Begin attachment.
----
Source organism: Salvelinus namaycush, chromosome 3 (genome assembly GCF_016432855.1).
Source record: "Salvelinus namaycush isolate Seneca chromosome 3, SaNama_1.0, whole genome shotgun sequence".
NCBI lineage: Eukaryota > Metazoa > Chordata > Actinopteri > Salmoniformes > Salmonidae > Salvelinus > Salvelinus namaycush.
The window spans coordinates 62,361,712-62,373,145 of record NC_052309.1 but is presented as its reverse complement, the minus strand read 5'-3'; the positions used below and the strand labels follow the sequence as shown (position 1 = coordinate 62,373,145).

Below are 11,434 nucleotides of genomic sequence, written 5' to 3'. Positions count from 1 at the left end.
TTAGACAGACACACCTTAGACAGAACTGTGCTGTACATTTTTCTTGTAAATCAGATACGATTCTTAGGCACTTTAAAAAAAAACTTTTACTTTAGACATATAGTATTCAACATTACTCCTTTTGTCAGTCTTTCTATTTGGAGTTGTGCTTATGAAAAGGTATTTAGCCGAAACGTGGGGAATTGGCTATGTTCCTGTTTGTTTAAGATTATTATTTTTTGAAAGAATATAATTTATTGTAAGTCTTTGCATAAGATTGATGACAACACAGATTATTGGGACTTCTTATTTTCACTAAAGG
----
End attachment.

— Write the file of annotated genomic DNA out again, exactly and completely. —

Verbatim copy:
Source organism: Salvelinus namaycush, chromosome 3 (genome assembly GCF_016432855.1).
Source record: "Salvelinus namaycush isolate Seneca chromosome 3, SaNama_1.0, whole genome shotgun sequence".
NCBI lineage: Eukaryota > Metazoa > Chordata > Actinopteri > Salmoniformes > Salmonidae > Salvelinus > Salvelinus namaycush.
The window spans coordinates 62,361,712-62,373,145 of record NC_052309.1 but is presented as its reverse complement, the minus strand read 5'-3'; the positions used below and the strand labels follow the sequence as shown (position 1 = coordinate 62,373,145).

Below are 11,434 nucleotides of genomic sequence, written 5' to 3'. Positions count from 1 at the left end.
TTAGACAGACACACCTTAGACAGAACTGTGCTGTACATTTTTCTTGTAAATCAGATACGATTCTTAGGCACTTTAAAAAAAAACTTTTACTTTAGACATATAGTATTCAACATTACTCCTTTTGTCAGTCTTTCTATTTGGAGTTGTGCTTATGAAAAGGTATTTAGCCGAAACGTGGGGAATTGGCTATGTTCCTGTTTGTTTAAGATTATTATTTTTTGAAAGAATATAATTTATTGTAAGTCTTTGCATAAGATTGATGACAACACAGATTATTGGGACTTCTTATTTTCACTAAAGG